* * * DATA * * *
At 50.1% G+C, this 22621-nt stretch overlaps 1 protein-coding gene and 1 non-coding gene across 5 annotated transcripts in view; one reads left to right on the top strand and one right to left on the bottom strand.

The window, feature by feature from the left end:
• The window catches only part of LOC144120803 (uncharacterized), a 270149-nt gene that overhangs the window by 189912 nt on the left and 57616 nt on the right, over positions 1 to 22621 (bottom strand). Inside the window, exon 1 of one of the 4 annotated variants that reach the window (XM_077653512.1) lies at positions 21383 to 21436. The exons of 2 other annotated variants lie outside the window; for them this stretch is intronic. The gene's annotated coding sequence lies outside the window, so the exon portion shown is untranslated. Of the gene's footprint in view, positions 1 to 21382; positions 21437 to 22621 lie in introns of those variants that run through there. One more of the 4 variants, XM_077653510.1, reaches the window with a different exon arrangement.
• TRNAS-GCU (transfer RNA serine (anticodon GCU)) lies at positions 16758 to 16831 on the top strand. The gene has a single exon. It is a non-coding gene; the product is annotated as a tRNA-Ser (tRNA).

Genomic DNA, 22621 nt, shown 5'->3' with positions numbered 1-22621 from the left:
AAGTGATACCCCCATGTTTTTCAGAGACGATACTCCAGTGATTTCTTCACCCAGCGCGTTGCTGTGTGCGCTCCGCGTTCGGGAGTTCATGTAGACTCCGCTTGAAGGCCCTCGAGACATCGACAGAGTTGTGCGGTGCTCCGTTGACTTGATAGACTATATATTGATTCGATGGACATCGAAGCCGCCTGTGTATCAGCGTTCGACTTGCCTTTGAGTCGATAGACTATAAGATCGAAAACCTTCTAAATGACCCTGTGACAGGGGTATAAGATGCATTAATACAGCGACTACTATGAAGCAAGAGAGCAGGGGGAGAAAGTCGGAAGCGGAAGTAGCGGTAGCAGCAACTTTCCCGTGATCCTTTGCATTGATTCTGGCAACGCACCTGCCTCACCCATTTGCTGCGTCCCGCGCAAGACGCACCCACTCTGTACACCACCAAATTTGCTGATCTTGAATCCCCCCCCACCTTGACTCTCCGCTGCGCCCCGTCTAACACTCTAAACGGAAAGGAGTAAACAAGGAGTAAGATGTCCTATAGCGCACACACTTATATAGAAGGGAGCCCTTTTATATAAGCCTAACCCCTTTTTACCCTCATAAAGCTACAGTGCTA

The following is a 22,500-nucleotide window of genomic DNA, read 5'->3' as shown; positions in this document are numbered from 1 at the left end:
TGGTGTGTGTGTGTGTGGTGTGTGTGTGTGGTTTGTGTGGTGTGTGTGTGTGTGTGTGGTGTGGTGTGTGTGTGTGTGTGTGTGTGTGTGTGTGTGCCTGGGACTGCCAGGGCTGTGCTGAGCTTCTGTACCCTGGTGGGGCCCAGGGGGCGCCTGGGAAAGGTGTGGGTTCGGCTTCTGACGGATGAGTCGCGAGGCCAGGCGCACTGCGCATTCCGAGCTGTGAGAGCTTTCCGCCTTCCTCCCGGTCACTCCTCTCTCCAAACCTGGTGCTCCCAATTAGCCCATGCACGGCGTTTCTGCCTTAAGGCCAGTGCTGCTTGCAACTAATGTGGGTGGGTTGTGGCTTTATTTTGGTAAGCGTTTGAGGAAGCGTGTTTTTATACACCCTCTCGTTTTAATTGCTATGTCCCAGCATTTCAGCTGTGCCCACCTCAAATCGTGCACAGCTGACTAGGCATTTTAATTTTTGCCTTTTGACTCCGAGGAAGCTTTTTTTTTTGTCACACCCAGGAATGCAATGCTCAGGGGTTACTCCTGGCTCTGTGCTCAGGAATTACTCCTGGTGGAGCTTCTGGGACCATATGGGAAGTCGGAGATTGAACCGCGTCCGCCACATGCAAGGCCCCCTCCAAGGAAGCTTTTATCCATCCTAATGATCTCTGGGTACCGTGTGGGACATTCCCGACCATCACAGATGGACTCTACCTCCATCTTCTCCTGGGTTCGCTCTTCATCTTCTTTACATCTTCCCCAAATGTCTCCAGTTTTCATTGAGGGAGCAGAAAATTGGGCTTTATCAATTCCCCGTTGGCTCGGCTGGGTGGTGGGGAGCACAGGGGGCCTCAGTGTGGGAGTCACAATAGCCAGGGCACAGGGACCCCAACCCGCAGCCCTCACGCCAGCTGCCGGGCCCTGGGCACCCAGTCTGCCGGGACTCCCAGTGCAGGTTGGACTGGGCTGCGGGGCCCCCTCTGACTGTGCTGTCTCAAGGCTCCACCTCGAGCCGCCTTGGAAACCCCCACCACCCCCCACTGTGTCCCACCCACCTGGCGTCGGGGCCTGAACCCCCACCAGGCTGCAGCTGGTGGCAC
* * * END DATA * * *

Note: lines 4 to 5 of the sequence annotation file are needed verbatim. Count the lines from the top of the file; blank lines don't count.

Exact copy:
• TRNAS-GCU (transfer RNA serine (anticodon GCU)) lies at positions 16758 to 16831 on the top strand. The gene has a single exon. It is a non-coding gene; the product is annotated as a tRNA-Ser (tRNA).

Genomic DNA, 22621 nt, shown 5'->3' with positions numbered 1-22621 from the left: